St Martin’s holds over 23 services a week, which means a lot of work for head verger Ralph. “We work like a railway timetable here,” he laughs, busily preparing for a confirmation service and a Chinese communion service. “We can’t afford to have late trains running here!” Ralph says that when he experimented with a pedometer, he discovered that he walked five miles a day. As well as regular services, Ralph is also kept busy with special events, like a service put together by Tear Fund and Christian Aid to address the issue of climate chaos. There are also many musical events, making the most of the church’s impressive acoustics, featuring traditional and newly commissioned music.

The church closes its doors for five months in order to let the renovation works continue inside, and Nick is confident that when it reopens it will mark an exciting new chapter in St Martin’s rich history. “Extraordinary things happen in this place,” he says. “It’s a mixture of the location, people and history. This sort of open, hospitable, holy space in the heart of London is bound to be creative –and you just know that good things will continue to happen here.”

st martin-in-the-fields
the pilgrimage (2/3)

Continuing today is a three-part documentary profiling the famous church that overlooks London’s Trafalgar Square. This second programme joins pilgrims on a 72-mile journey from St Martin’s to Canterbury cathedral –an annual event which raises funds for the church’s work with the homeless.

St Martin’s has taken the homeless under its wing for over 80 years. The work began during World War II, when Reverend Dick Sheppard opened the church’s doors to troops stranded in London on their way back from the Front. From these basic beginnings, the work evolved into the Connection –the church’s charity and day centre for the homeless. But safeguarding Sheppard’s legacy of social care and keeping the Connection going does not come cheap. For the past 16 years, St Martin’s has been raising funds by organising an annual, sponsored pilgrimage to Canterbury cathedral, ending at the site of Sheppard’s grave in the cathedral’s cloisters.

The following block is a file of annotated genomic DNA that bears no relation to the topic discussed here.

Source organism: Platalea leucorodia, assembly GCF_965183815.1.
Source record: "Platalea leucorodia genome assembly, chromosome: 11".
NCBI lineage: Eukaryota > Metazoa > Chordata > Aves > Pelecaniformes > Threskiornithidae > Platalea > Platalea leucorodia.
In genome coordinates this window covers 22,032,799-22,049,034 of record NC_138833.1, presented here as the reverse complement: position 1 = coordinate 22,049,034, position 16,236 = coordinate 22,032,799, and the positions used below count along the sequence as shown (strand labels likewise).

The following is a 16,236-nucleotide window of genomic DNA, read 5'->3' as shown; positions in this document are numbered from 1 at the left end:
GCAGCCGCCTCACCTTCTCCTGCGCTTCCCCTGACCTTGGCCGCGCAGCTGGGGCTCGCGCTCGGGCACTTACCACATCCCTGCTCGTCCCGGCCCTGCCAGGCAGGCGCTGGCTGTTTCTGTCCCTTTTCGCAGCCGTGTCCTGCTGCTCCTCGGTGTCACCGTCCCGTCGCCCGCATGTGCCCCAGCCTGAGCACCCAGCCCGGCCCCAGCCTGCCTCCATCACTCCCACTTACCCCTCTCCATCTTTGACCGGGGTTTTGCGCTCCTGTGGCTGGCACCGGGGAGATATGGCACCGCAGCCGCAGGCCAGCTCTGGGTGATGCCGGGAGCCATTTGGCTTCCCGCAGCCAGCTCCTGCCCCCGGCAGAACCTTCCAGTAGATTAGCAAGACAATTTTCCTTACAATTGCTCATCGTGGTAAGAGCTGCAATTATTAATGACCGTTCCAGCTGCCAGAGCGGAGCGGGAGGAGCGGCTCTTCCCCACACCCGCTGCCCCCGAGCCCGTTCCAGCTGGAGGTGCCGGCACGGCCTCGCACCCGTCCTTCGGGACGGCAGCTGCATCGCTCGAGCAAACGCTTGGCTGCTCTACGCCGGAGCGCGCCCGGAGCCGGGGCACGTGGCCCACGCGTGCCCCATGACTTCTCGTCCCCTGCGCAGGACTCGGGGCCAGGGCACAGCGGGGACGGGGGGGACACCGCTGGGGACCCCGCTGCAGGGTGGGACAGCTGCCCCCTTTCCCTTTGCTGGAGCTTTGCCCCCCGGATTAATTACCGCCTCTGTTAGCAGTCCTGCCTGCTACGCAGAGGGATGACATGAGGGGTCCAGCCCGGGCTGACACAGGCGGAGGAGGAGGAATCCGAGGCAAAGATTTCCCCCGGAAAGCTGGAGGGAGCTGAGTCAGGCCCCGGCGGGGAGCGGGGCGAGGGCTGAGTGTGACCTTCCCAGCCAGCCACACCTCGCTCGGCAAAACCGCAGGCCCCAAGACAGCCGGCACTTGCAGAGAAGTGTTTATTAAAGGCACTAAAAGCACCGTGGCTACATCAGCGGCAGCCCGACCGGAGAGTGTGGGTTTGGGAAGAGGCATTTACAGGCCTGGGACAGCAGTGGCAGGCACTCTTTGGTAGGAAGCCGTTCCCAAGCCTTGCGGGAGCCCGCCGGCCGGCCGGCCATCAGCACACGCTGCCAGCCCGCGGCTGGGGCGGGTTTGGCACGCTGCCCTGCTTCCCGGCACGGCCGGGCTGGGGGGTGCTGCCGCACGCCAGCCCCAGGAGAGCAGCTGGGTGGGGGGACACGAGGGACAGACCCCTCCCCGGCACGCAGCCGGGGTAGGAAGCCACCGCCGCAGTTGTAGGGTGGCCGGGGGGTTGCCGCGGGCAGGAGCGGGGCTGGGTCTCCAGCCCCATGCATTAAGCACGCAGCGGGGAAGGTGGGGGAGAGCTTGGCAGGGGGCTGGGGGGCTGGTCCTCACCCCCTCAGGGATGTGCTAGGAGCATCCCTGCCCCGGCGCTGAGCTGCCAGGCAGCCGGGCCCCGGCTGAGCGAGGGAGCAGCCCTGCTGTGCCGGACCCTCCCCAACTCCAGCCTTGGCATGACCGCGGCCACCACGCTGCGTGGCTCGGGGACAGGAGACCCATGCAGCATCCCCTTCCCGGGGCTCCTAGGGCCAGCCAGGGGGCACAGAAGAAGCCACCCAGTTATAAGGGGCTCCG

Colin, a pilgrim who is almost totally blind, is walking to Canterbury for the second time. Alongside him is Eugene, who has been disabled since birth and is part of St Martin’s unusually large Chinese Christian community. Many of the pilgrims have a direct link with the Connection, including Kevin, one of its clients. He has been on and off the streets since he was 11. “I’m the wrong side of 40 for sleeping out nowadays,” he says, but smiles and adds “I don’t look too bad for it – I’ve still got my own teeth!” In contrast, Simon, a trustee on the Connection board, has come along to get an insight into what the unit does. And Sam, 27, is walking for the first time. A chronic anorexic with a long-term drug problem, Sam first came into contact with St Martin’s seven years ago: “They [the Connection] have literally had to pick me up off the floor before.”